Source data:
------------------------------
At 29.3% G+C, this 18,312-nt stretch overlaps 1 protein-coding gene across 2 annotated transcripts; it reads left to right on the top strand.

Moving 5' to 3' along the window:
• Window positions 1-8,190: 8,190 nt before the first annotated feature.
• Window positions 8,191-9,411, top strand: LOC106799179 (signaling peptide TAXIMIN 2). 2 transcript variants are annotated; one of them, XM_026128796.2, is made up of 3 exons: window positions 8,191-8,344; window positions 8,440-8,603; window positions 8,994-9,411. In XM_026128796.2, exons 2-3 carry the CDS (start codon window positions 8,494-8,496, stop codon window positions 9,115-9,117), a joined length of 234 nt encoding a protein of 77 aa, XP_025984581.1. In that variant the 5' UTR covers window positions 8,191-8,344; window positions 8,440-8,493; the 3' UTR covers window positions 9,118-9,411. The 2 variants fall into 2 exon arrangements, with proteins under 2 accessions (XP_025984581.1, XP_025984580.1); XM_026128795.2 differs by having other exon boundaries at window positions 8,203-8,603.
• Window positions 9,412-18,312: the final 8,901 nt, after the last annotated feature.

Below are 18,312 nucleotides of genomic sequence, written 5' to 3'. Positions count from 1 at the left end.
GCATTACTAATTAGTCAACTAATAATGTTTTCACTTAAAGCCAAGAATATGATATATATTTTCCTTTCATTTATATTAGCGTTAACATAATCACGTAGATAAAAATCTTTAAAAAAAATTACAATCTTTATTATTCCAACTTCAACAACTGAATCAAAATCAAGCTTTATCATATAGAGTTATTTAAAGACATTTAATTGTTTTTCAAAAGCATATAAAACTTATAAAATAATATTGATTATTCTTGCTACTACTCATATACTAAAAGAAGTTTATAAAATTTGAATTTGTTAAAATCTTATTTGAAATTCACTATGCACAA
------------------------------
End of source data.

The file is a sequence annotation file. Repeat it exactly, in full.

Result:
At 29.3% G+C, this 18,312-nt stretch overlaps 1 protein-coding gene across 2 annotated transcripts; it reads left to right on the top strand.

Moving 5' to 3' along the window:
• Window positions 1-8,190: 8,190 nt before the first annotated feature.
• Window positions 8,191-9,411, top strand: LOC106799179 (signaling peptide TAXIMIN 2). 2 transcript variants are annotated; one of them, XM_026128796.2, is made up of 3 exons: window positions 8,191-8,344; window positions 8,440-8,603; window positions 8,994-9,411. In XM_026128796.2, exons 2-3 carry the CDS (start codon window positions 8,494-8,496, stop codon window positions 9,115-9,117), a joined length of 234 nt encoding a protein of 77 aa, XP_025984581.1. In that variant the 5' UTR covers window positions 8,191-8,344; window positions 8,440-8,493; the 3' UTR covers window positions 9,118-9,411. The 2 variants fall into 2 exon arrangements, with proteins under 2 accessions (XP_025984581.1, XP_025984580.1); XM_026128795.2 differs by having other exon boundaries at window positions 8,203-8,603.
• Window positions 9,412-18,312: the final 8,901 nt, after the last annotated feature.

Below are 18,312 nucleotides of genomic sequence, written 5' to 3'. Positions count from 1 at the left end.
GCATTACTAATTAGTCAACTAATAATGTTTTCACTTAAAGCCAAGAATATGATATATATTTTCCTTTCATTTATATTAGCGTTAACATAATCACGTAGATAAAAATCTTTAAAAAAAATTACAATCTTTATTATTCCAACTTCAACAACTGAATCAAAATCAAGCTTTATCATATAGAGTTATTTAAAGACATTTAATTGTTTTTCAAAAGCATATAAAACTTATAAAATAATATTGATTATTCTTGCTACTACTCATATACTAAAAGAAGTTTATAAAATTTGAATTTGTTAAAATCTTATTTGAAATTCACTATGCACAA